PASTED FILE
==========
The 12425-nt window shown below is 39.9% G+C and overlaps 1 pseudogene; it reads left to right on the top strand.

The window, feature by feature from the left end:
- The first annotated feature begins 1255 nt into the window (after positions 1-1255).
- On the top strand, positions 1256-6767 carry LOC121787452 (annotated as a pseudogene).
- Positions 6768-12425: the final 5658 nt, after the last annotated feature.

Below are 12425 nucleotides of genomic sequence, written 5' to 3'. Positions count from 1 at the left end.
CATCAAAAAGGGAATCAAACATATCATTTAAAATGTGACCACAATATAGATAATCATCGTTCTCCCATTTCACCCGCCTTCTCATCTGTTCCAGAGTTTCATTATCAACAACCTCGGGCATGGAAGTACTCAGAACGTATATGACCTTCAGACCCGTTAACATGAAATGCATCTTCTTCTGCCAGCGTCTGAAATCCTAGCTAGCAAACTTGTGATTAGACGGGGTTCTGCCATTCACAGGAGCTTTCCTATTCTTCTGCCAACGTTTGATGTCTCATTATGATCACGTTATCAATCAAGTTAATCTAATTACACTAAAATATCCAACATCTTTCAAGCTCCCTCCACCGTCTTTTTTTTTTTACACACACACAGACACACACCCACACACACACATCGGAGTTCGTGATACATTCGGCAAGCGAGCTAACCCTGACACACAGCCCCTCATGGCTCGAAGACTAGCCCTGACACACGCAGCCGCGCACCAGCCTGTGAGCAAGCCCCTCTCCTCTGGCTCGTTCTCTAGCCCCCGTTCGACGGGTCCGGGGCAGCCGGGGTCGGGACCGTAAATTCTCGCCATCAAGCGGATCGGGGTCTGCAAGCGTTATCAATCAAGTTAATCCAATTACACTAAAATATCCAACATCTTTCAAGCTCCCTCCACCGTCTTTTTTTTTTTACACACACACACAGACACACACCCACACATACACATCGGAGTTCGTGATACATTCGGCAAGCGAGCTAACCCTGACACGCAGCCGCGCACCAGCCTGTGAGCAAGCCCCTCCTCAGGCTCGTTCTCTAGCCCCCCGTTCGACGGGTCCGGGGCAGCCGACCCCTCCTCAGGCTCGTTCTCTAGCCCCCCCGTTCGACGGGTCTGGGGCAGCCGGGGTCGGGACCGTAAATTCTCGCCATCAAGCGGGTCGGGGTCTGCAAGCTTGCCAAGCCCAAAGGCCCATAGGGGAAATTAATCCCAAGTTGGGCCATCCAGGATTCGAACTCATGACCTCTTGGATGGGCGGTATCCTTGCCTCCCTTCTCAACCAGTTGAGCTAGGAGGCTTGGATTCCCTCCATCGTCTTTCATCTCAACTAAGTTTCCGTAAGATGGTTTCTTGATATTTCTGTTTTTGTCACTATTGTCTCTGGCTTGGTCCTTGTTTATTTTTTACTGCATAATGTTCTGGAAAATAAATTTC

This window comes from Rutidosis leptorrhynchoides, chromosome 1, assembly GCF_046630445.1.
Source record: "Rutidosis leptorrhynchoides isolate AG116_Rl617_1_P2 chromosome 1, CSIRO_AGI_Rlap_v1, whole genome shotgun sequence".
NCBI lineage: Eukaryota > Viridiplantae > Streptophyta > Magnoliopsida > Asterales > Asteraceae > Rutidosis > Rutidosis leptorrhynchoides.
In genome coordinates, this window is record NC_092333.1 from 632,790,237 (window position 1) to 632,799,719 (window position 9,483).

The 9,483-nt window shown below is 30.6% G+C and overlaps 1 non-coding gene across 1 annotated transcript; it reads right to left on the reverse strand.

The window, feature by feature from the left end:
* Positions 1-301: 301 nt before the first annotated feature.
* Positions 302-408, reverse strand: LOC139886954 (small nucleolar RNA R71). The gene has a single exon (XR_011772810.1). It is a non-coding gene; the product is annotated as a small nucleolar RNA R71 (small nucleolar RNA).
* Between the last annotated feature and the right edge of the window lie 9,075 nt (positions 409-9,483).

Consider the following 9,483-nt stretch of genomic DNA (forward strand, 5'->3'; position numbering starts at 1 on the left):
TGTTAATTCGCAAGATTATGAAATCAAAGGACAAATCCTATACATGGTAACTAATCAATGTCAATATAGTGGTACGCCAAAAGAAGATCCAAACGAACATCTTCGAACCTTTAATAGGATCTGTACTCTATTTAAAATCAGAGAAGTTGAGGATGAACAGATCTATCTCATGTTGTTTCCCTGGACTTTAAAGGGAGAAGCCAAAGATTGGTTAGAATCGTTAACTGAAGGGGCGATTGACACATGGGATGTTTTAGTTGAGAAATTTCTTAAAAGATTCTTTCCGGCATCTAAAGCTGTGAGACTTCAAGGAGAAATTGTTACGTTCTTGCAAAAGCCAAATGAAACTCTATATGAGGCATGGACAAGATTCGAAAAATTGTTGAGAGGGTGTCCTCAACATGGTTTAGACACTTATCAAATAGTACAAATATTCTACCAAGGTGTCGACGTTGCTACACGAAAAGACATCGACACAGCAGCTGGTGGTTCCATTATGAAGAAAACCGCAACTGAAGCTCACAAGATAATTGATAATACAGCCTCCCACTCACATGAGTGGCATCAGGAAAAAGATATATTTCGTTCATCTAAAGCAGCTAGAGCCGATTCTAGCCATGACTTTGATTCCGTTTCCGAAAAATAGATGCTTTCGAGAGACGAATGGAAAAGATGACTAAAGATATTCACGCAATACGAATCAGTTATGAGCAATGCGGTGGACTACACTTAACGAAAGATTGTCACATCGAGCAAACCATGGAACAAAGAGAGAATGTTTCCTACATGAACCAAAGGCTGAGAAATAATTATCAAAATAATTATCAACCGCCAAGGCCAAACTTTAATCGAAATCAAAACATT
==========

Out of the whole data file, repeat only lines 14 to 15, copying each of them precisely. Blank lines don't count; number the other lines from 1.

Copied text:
* Positions 1-301: 301 nt before the first annotated feature.
* Positions 302-408, reverse strand: LOC139886954 (small nucleolar RNA R71). The gene has a single exon (XR_011772810.1). It is a non-coding gene; the product is annotated as a small nucleolar RNA R71 (small nucleolar RNA).